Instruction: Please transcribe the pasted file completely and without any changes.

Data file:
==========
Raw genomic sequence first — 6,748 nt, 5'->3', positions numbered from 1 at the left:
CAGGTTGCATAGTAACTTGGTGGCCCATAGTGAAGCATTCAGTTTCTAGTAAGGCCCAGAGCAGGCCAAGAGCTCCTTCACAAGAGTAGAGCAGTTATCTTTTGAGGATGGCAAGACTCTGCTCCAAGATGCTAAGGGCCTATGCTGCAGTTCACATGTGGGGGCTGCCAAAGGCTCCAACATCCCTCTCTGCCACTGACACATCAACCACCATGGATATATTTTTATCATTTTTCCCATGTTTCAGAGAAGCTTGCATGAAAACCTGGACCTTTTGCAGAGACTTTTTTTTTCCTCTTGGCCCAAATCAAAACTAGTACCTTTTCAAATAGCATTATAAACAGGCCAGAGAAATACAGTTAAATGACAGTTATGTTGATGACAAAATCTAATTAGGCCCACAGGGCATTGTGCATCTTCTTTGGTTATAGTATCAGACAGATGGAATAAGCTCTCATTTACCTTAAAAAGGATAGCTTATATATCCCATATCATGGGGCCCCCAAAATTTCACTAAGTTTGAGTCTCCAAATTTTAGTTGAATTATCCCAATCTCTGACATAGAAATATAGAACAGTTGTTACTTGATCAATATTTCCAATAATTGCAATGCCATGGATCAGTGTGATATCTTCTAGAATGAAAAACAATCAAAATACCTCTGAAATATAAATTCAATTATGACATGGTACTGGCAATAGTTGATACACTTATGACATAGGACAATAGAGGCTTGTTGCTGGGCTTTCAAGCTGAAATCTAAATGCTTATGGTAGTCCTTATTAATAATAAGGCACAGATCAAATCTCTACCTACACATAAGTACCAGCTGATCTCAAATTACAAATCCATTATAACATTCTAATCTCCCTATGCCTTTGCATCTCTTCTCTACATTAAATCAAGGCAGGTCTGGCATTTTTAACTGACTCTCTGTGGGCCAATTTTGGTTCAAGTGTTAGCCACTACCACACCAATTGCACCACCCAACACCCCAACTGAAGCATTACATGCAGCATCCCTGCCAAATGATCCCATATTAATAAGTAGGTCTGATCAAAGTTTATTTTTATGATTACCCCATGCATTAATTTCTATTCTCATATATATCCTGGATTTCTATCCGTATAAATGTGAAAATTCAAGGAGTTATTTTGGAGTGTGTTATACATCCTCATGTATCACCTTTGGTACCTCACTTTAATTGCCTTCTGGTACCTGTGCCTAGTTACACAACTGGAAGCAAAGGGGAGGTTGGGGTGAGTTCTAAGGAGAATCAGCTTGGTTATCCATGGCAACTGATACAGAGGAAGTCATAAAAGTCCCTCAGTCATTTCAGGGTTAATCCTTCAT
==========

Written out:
Raw genomic sequence first — 6,748 nt, 5'->3', positions numbered from 1 at the left:
CAGGTTGCATAGTAACTTGGTGGCCCATAGTGAAGCATTCAGTTTCTAGTAAGGCCCAGAGCAGGCCAAGAGCTCCTTCACAAGAGTAGAGCAGTTATCTTTTGAGGATGGCAAGACTCTGCTCCAAGATGCTAAGGGCCTATGCTGCAGTTCACATGTGGGGGCTGCCAAAGGCTCCAACATCCCTCTCTGCCACTGACACATCAACCACCATGGATATATTTTTATCATTTTTCCCATGTTTCAGAGAAGCTTGCATGAAAACCTGGACCTTTTGCAGAGACTTTTTTTTTCCTCTTGGCCCAAATCAAAACTAGTACCTTTTCAAATAGCATTATAAACAGGCCAGAGAAATACAGTTAAATGACAGTTATGTTGATGACAAAATCTAATTAGGCCCACAGGGCATTGTGCATCTTCTTTGGTTATAGTATCAGACAGATGGAATAAGCTCTCATTTACCTTAAAAAGGATAGCTTATATATCCCATATCATGGGGCCCCCAAAATTTCACTAAGTTTGAGTCTCCAAATTTTAGTTGAATTATCCCAATCTCTGACATAGAAATATAGAACAGTTGTTACTTGATCAATATTTCCAATAATTGCAATGCCATGGATCAGTGTGATATCTTCTAGAATGAAAAACAATCAAAATACCTCTGAAATATAAATTCAATTATGACATGGTACTGGCAATAGTTGATACACTTATGACATAGGACAATAGAGGCTTGTTGCTGGGCTTTCAAGCTGAAATCTAAATGCTTATGGTAGTCCTTATTAATAATAAGGCACAGATCAAATCTCTACCTACACATAAGTACCAGCTGATCTCAAATTACAAATCCATTATAACATTCTAATCTCCCTATGCCTTTGCATCTCTTCTCTACATTAAATCAAGGCAGGTCTGGCATTTTTAACTGACTCTCTGTGGGCCAATTTTGGTTCAAGTGTTAGCCACTACCACACCAATTGCACCACCCAACACCCCAACTGAAGCATTACATGCAGCATCCCTGCCAAATGATCCCATATTAATAAGTAGGTCTGATCAAAGTTTATTTTTATGATTACCCCATGCATTAATTTCTATTCTCATATATATCCTGGATTTCTATCCGTATAAATGTGAAAATTCAAGGAGTTATTTTGGAGTGTGTTATACATCCTCATGTATCACCTTTGGTACCTCACTTTAATTGCCTTCTGGTACCTGTGCCTAGTTACACAACTGGAAGCAAAGGGGAGGTTGGGGTGAGTTCTAAGGAGAATCAGCTTGGTTATCCATGGCAACTGATACAGAGGAAGTCATAAAAGTCCCTCAGTCATTTCAGGGTTAATCCTTCAT